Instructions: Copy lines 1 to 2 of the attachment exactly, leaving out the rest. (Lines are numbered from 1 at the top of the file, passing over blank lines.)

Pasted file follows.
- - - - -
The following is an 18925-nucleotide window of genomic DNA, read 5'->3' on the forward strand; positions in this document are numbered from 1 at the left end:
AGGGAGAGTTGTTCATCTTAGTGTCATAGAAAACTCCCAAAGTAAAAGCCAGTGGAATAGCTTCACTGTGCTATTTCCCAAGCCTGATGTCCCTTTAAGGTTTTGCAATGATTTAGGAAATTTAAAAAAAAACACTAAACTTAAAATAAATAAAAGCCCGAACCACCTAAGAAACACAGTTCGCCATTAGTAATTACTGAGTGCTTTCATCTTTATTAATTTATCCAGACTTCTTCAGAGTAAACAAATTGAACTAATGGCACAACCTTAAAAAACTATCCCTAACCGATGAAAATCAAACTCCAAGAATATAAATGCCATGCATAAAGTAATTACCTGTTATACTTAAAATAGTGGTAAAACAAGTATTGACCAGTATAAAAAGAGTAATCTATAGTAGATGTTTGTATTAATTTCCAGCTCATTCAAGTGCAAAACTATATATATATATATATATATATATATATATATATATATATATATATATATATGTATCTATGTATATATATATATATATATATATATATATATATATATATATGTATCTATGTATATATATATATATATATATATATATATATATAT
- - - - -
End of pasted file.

The following is an 18925-nucleotide window of genomic DNA, read 5'->3' on the forward strand; positions in this document are numbered from 1 at the left end:
AGGGAGAGTTGTTCATCTTAGTGTCATAGAAAACTCCCAAAGTAAAAGCCAGTGGAATAGCTTCACTGTGCTATTTCCCAAGCCTGATGTCCCTTTAAGGTTTTGCAATGATTTAGGAAATTTAAAAAAAAACACTAAACTTAAAATAAATAAAAGCCCGAACCACCTAAGAAACACAGTTCGCCATTAGTAATTACTGAGTGCTTTCATCTTTATTAATTTATCCAGACTTCTTCAGAGTAAACAAATTGAACTAATGGCACAACCTTAAAAAACTATCCCTAACCGATGAAAATCAAACTCCAAGAATATAAATGCCATGCATAAAGTAATTACCTGTTATACTTAAAATAGTGGTAAAACAAGTATTGACCAGTATAAAAAGAGTAATCTATAGTAGATGTTTGTATTAATTTCCAGCTCATTCAAGTGCAAAACTATATATATATATATATATATATATATATATATATATATATATATATATATATGTATCTATGTATATATATATATATATATATATATATATATATATATATATGTATCTATGTATATATATATATATATATATATATATATATATAT